the permissibility of donations and loans rises from £200 to £500, with thethreshold for then reporting them to the Electoral Commission rising from £1,000to £1,500 (for monies received locally) and from £5,000 to £7,500 (for moniesreceived nationally). Finally, there is a defence in future of “reasonable excuses”for non-compliance.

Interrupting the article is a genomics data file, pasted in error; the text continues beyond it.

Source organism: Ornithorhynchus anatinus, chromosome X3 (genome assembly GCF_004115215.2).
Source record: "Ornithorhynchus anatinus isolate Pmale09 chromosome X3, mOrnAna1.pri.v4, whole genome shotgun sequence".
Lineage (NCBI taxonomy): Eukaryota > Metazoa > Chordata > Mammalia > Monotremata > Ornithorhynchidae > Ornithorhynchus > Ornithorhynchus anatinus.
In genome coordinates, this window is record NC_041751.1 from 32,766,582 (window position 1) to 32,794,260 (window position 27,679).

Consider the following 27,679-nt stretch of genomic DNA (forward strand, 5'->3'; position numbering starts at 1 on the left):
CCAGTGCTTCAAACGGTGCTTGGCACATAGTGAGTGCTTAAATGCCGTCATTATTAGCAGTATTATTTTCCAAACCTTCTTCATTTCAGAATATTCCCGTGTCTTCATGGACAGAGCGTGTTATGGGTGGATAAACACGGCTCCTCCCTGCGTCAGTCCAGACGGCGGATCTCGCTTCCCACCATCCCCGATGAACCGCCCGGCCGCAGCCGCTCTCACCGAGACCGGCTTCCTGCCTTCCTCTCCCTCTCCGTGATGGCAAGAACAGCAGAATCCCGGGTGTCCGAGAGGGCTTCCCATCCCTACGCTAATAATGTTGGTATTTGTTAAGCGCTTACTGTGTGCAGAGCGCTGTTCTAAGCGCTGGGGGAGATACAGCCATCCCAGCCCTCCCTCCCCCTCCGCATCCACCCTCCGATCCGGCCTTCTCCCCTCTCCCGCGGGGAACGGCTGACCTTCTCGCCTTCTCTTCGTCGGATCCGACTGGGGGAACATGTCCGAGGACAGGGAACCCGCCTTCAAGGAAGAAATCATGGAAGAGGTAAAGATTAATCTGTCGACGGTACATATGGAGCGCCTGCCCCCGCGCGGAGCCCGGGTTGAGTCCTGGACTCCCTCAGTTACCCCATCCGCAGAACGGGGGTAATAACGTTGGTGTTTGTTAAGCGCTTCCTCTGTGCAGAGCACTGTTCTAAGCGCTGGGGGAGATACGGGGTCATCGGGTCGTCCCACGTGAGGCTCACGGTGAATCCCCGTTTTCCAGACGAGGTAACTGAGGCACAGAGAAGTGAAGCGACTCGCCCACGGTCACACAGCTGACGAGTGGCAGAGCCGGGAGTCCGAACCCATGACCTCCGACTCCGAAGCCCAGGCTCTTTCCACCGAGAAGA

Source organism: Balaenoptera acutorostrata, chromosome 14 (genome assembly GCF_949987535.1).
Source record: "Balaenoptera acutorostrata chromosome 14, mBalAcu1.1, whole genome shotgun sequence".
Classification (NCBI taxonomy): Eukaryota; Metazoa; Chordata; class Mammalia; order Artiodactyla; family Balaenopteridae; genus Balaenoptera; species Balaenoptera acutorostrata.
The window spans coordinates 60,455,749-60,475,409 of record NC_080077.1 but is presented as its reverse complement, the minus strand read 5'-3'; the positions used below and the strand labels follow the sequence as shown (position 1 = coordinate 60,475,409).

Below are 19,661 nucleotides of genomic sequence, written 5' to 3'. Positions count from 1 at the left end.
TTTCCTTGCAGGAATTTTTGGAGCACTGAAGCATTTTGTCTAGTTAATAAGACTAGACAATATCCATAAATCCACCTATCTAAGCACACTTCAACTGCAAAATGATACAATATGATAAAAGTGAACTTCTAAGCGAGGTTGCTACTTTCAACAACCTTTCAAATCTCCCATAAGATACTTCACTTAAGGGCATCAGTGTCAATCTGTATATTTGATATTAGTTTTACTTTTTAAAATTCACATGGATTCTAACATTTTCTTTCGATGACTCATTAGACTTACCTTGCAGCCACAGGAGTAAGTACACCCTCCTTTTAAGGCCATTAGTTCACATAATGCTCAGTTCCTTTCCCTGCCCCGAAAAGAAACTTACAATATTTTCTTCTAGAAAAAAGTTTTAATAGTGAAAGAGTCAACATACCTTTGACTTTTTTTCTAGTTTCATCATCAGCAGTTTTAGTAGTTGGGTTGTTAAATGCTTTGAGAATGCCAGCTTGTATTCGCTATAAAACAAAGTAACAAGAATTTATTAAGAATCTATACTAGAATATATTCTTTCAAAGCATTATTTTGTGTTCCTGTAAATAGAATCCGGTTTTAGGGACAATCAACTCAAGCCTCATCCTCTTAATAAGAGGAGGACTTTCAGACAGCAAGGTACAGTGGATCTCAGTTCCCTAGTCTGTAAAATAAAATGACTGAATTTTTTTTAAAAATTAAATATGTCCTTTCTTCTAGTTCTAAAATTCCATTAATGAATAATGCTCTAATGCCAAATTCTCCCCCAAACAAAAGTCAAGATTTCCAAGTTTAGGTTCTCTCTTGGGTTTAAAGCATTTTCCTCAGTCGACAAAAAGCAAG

The Political Parties and Elections Act 2009 contains a timetable for switchingfrom household registration to individual registration. Currently one electoralregistration form is sent to each household, to be completed by one in person inthe household on behalf of everyone there. In future – in fact, quite a way in thefuture as the timetable is very leisurely – everyone will get and have to fill in their own individual form, providing additional personal information that can be used tohelp protect against electoral fraud.A voluntary phase will start in July next year, with household registrationcontinuing but voluntary individual registration on offer. For this, people will beasked to provide their signature, date of birth and national insurance number.Each year the working of this system will be reviewed by the Electoral Commissionuntil 2014 when, if the Commission recommends it, a vote will go beforeParliament to change to full mandatory individual registration from July 2015.The Political Parties and Elections Act 2009 also paves the way for a series ofpilots on how the quality of the electoral register could be improved by makingmore use of the data held by public authorities. There are many records in thepublic sector of who lives where which currently are not used to help improve theaccuracy or completeness of the electoral register.This is linked to individual registration as switching from household registrationmay result in lower registration rates (as was the case in Northern Ireland). Better use of other data could be a way to help compensate for this.Sharing more government data raises obvious fears about privacy, accuracy andsecurity, but the examples of countries such as Australia show how, done well, itcan bring sensible electoral benefits.These pilots could be a really good route to making better use of data in ways thatpeople are happy with. However, the experience of the pilots on e-voting shouldgive pause for caution, as in those little emphasis was given to issues such ascross-checking accuracy of data and transparency of (and so confidence in) indata handling procedures.